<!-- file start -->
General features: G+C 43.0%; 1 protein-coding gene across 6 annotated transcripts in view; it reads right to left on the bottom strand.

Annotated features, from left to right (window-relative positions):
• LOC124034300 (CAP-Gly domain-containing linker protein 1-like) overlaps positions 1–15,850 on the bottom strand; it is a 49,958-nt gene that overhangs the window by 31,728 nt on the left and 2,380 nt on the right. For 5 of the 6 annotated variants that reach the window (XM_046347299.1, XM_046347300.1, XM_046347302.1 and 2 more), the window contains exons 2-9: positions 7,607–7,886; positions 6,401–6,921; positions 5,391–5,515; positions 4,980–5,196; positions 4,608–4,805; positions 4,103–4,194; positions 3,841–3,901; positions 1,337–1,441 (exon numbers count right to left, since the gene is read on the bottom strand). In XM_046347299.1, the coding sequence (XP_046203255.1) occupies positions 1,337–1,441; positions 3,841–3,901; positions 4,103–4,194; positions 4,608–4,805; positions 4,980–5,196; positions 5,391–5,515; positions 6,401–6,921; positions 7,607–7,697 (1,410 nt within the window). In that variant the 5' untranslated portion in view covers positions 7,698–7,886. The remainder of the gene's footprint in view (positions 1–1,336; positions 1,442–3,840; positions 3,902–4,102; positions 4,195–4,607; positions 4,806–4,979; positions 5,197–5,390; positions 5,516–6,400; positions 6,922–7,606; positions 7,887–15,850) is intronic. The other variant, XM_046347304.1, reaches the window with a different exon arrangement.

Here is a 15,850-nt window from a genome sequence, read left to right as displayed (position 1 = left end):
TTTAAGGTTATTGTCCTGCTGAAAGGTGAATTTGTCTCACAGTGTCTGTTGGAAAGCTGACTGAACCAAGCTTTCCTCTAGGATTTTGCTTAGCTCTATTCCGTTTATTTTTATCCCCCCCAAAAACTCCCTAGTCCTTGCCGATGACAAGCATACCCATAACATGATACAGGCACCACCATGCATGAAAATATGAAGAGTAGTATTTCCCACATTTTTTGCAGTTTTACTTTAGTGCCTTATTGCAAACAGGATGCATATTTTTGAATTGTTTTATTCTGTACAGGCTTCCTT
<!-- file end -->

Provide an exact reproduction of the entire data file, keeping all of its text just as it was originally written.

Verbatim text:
General features: G+C 43.0%; 1 protein-coding gene across 6 annotated transcripts in view; it reads right to left on the bottom strand.

Annotated features, from left to right (window-relative positions):
• LOC124034300 (CAP-Gly domain-containing linker protein 1-like) overlaps positions 1–15,850 on the bottom strand; it is a 49,958-nt gene that overhangs the window by 31,728 nt on the left and 2,380 nt on the right. For 5 of the 6 annotated variants that reach the window (XM_046347299.1, XM_046347300.1, XM_046347302.1 and 2 more), the window contains exons 2-9: positions 7,607–7,886; positions 6,401–6,921; positions 5,391–5,515; positions 4,980–5,196; positions 4,608–4,805; positions 4,103–4,194; positions 3,841–3,901; positions 1,337–1,441 (exon numbers count right to left, since the gene is read on the bottom strand). In XM_046347299.1, the coding sequence (XP_046203255.1) occupies positions 1,337–1,441; positions 3,841–3,901; positions 4,103–4,194; positions 4,608–4,805; positions 4,980–5,196; positions 5,391–5,515; positions 6,401–6,921; positions 7,607–7,697 (1,410 nt within the window). In that variant the 5' untranslated portion in view covers positions 7,698–7,886. The remainder of the gene's footprint in view (positions 1–1,336; positions 1,442–3,840; positions 3,902–4,102; positions 4,195–4,607; positions 4,806–4,979; positions 5,197–5,390; positions 5,516–6,400; positions 6,922–7,606; positions 7,887–15,850) is intronic. The other variant, XM_046347304.1, reaches the window with a different exon arrangement.

Here is a 15,850-nt window from a genome sequence, read left to right as displayed (position 1 = left end):
TTTAAGGTTATTGTCCTGCTGAAAGGTGAATTTGTCTCACAGTGTCTGTTGGAAAGCTGACTGAACCAAGCTTTCCTCTAGGATTTTGCTTAGCTCTATTCCGTTTATTTTTATCCCCCCCAAAAACTCCCTAGTCCTTGCCGATGACAAGCATACCCATAACATGATACAGGCACCACCATGCATGAAAATATGAAGAGTAGTATTTCCCACATTTTTTGCAGTTTTACTTTAGTGCCTTATTGCAAACAGGATGCATATTTTTGAATTGTTTTATTCTGTACAGGCTTCCTT